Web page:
Related: New Federal Report Warns of Accelerating Impacts From Sea Level Rise

Security Council Needs to See the Climate-Security Nexus

Most—but not all—countries in the 15-member U.N. Security Council agree that climate change is a threat multiplier that needs to be addressed in the broader context of efforts to prevent conflict, sustain peace and build resilience in conflict-affected or otherwise fragile states.

But countries including Brazil, China and Russia have previously expressed concerns about having the security council engage directly on climate issues, according to the Security Council Report, a nonprofit group that serves as a security council watchdog and advocates for more transparency.

In the past, those countries have said climate change is mainly a sustainable development issue best addressed under the U.N.’s climate program. In a preview of today’s meeting, the watchdog group writes that it expects some countries to argue that the security council doesn’t have a mandate, or the expertise, to consider sea level rise.

“There has been a lot of resistance on the part of some security council members, most particularly Russia, China and in some circumstances, India, to divert attention away from talking about the security implications of climate change in the security council,” said Olivia Lazard, an expert of climate-related security issues with Carnegie Europe, a global nonprofit foreign policy think tank. Those countries, she said, claim the U.N. has other agencies tasked with covering the impacts of climate change, so there is no reason to discuss it at the heart of the U.N. system.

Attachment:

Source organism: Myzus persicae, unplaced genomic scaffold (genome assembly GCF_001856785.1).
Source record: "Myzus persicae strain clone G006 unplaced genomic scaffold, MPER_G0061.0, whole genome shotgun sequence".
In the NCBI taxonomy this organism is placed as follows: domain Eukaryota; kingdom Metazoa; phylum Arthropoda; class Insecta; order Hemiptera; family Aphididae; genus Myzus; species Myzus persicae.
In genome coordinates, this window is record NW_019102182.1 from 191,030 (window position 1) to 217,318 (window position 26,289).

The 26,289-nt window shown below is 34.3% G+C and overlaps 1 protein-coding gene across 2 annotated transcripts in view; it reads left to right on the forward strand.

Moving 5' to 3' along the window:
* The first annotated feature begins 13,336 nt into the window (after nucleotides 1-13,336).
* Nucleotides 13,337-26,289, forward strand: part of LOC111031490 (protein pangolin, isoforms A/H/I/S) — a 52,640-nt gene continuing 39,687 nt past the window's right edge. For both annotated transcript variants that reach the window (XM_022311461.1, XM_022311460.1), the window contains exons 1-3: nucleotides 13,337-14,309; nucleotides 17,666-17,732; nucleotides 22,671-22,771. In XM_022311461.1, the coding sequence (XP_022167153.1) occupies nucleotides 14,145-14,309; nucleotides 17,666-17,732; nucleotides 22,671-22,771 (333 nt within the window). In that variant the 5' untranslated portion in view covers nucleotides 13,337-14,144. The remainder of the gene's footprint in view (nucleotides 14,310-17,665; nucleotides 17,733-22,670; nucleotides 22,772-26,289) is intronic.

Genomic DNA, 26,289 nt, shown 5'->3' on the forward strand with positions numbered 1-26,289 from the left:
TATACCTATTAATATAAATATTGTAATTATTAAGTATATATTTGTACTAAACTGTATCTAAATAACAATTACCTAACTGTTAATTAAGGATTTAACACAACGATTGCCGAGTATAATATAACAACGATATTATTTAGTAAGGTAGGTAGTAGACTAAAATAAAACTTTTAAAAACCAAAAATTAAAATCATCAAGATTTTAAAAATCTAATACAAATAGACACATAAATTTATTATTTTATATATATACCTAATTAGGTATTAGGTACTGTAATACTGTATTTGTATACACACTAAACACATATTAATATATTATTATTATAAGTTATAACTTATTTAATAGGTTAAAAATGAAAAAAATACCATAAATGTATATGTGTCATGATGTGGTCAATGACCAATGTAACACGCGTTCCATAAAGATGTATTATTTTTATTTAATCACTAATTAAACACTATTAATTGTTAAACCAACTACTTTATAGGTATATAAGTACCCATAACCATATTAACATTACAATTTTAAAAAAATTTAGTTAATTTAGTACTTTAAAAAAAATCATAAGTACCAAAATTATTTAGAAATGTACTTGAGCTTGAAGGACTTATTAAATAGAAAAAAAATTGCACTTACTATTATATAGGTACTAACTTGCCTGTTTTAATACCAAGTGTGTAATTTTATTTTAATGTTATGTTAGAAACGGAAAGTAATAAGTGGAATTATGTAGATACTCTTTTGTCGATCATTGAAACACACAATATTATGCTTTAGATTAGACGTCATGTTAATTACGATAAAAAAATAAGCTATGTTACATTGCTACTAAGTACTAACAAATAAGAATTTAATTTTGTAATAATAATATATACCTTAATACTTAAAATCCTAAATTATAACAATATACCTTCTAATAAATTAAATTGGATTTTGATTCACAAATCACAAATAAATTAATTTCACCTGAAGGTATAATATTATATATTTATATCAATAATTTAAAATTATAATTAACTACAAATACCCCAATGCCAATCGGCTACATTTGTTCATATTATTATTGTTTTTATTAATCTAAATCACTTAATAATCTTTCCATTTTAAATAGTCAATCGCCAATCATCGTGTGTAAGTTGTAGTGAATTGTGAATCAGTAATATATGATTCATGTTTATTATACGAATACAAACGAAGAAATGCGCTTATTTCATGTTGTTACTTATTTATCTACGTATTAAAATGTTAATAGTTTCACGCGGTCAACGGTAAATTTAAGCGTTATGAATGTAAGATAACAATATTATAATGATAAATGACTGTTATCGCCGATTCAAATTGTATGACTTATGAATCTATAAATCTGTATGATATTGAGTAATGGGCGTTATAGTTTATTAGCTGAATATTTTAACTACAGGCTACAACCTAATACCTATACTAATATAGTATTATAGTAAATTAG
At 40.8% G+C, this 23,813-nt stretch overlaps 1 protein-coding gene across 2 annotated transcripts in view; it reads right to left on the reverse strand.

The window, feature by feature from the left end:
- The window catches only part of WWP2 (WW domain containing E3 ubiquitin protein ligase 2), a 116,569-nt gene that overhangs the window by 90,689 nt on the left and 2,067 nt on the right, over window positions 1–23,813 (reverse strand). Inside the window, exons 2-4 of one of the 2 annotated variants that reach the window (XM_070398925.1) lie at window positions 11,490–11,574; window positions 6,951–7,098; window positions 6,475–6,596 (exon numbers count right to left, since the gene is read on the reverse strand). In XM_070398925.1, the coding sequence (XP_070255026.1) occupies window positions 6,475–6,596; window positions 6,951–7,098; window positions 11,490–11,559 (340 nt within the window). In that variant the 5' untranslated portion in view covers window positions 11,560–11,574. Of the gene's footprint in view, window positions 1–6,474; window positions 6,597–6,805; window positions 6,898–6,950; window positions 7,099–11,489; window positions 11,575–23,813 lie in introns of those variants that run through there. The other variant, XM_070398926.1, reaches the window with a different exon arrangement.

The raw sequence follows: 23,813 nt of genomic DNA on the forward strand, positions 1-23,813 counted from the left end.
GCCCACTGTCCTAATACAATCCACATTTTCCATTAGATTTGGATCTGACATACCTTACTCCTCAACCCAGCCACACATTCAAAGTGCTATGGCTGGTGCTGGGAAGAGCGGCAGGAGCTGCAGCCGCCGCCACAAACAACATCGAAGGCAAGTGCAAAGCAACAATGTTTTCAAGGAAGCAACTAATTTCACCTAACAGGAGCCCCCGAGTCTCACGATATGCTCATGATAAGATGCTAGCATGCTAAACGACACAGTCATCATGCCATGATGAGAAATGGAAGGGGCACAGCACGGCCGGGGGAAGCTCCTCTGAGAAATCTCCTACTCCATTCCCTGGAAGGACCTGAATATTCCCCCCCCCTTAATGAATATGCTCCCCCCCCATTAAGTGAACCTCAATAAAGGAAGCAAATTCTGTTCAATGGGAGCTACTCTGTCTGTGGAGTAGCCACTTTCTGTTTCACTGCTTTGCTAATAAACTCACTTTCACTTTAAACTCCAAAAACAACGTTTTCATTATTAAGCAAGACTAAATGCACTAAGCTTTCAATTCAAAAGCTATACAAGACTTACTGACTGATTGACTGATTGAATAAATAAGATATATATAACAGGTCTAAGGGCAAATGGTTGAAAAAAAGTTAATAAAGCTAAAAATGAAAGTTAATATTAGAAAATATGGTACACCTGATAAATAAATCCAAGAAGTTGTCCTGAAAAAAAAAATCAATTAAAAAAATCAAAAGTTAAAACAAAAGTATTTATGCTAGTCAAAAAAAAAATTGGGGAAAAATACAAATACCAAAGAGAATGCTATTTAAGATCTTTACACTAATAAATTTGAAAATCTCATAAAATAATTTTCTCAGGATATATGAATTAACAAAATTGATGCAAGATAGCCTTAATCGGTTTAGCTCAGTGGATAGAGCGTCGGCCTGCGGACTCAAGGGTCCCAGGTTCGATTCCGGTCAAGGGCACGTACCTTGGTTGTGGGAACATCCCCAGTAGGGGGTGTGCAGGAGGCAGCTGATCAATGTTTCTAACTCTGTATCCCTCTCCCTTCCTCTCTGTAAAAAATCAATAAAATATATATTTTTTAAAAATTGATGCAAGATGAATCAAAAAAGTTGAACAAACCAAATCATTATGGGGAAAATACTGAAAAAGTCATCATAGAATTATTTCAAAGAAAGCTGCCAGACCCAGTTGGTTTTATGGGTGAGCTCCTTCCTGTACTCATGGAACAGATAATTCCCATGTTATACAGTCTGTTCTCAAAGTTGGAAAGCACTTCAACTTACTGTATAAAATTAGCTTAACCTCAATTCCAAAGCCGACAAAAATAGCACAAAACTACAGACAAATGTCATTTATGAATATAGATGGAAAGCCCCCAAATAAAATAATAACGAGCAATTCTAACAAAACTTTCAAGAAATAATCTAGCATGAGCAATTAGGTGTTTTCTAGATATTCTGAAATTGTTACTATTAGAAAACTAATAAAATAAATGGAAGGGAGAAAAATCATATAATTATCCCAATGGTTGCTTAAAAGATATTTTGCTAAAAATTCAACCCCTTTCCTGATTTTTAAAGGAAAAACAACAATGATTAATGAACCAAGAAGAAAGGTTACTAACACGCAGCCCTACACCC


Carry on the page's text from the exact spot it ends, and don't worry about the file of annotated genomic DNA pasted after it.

“There is a concern that it plays into larger geopolitical considerations where some actors maybe are concerned that the topic of climate change would be used as a way to push other agendas,” she said. “So it’s a contentious conversation, which is usually quite polarizing.”

What Does Global Security Look Like in a Time of Climate Change?

Nevertheless, European states, in some cases supported by African countries, have tried to advance climate discussions in the context of global security, with the recognition that climate impacts fundamental drive insecurity, Lazard said.

Sea level is an interesting lever for that discussion because it gets at key topics like how global sovereignty is defined. 

“The very notion of security, the way that we understand it in the international community, is how to define means of governance over certain territorial boundaries,” she said. “So when we talk about sea level rise, we face a world where some countries or some parts of territory are disappearing.” Lazard said climate change was first discussed at the security council in 2007 at the urging of the United Kingdom, with subsequent discussions helping clarify “the ways climate change is fundamentally changing the physical distribution of natural resources, territorial boundaries, and therefore changing the way in which we can understand how we build a security system at a global level,” she added.